COVID-19: The race to find a cure

  • IASbaba
  • March 25, 2020
  • 0
UPSC Articles
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Topic: General Studies 2:

  • Government policies and interventions for development in various sectors and issues arising out of their design and implementation.
  • Health related issues

COVID-19: The race to find a cure

Context: The novel coronavirus has infected more than 4 lakh people worldwide and has led to the deaths of more than 17,000.  

  • The epicentre of the pandemic has now shifted from China to Western Developed countries
  • With no specific therapy available at present, there is an increased pressure on world scientific community to fast-forward the development of vaccine

Encouraging Developments

  • As per WHO reports, nearly 20 vaccine candidates are in advanced stages of development and will be ready for Phase-I safety trials.
  • In USA: Phase-I safety trials of an experimental vaccine (mRNA-1273) has already been administered to healthy volunteers for its safety and immunogenicity.
  • In China: Another vaccine jointly developed by China’s Academy of Military Medical Sciences and CanSino Biologics has reportedly been cleared for early-stage clinical trials on more than 100 healthy volunteers 
  • The Serum Institute of India has also announced its readiness to start safety trials of a drug following animal experiments

Challenges of Vaccine Discovery

  • Side Effects: The immune response induced by experimental vaccination may lead to any disease enhancements.
  • Duration of immunity: If the immunity induced due to vaccination is transient, then humans will be susceptible to reinfections. Thus, a longer test period is required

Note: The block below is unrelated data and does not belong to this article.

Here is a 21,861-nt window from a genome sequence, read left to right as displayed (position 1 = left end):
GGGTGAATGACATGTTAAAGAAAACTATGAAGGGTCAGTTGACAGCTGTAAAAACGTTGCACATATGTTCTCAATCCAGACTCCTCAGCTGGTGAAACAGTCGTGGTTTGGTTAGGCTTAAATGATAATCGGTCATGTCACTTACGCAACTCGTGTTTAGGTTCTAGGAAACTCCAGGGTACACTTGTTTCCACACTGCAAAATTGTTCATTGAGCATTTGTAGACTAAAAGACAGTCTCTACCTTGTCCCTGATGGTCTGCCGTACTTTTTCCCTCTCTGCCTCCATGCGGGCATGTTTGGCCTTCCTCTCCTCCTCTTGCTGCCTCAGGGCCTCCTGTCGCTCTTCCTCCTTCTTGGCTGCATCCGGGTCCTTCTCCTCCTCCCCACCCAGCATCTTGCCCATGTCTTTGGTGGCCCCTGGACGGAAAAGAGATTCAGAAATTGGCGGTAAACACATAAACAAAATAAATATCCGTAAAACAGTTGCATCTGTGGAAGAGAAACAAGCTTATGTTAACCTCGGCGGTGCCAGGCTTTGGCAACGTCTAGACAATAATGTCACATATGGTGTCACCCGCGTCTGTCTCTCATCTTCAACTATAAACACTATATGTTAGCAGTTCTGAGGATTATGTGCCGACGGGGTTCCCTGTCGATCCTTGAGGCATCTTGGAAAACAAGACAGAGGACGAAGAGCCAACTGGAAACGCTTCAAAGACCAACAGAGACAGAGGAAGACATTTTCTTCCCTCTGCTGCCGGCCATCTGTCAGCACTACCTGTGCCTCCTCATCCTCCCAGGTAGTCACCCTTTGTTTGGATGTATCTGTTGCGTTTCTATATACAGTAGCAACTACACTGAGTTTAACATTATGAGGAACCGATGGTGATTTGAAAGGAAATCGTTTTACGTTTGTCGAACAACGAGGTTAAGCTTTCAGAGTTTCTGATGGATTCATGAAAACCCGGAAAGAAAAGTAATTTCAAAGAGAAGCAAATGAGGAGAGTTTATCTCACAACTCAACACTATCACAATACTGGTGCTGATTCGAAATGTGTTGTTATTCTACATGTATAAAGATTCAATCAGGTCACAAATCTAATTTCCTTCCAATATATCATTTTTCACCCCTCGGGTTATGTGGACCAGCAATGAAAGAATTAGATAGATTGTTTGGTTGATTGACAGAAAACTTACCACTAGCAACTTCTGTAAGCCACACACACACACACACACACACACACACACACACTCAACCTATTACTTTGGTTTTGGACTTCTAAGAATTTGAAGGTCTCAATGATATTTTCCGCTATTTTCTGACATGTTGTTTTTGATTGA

• Lengthy Process: It will not be possible to roll-out any efficacious vaccine for at least another year, considering the complexity and the lengthy regulatory process involved in vaccine development

Alternative Way

  • Scientists and pharmaceutical companies have thus rushed to investigate and use drugs that have already been approved by regulatory authorities.
  • With the available biological information about the virus protein & its mechanism of infection, the re-purposing of existing drugs to treat COVID-19 patients has already been started in many countries
  • However, without any appropriate controls, careful dosing and safety concerns, such small experiments can do more harm than good

Controlled randomised trials

  • It is a study in which people are allocated at random (by chance alone) to receive one of several clinical interventions (in this case the experimental vaccine)
  • Randomization reduces bias and provides a rigorous tool to examine cause-effect relationships between an intervention and outcome. This speeds up the process to understand the drug’s efficacy without undermining safety standards.
  • Solidarity Project: It is an initiative by WHO whereby four drugs or drug combinations will be tested randomly in many countries around the world. 
  • It includes the anti-Ebola drug, Remdesivir, Chloroquine, anti-HIV drugs, and the Ritonavir/Lopinavir combination, with or without Interferon-beta. 
  • The European counterpart of the trial, Discovery, will also conduct such trials in countries including France, Spain, Germany and the U.K.
  • The pharma company Roche has also decided to initiate large, randomised Phase-III trials of its arthritis drug Actemra for its safety and efficacy in adult patients with severe COVID-19 pneumonia. 


Hopefully, these trials will lead to tangible drug therapies against COVID-19.

Connecting the dots:

  • Generic drugs and Branded drugs

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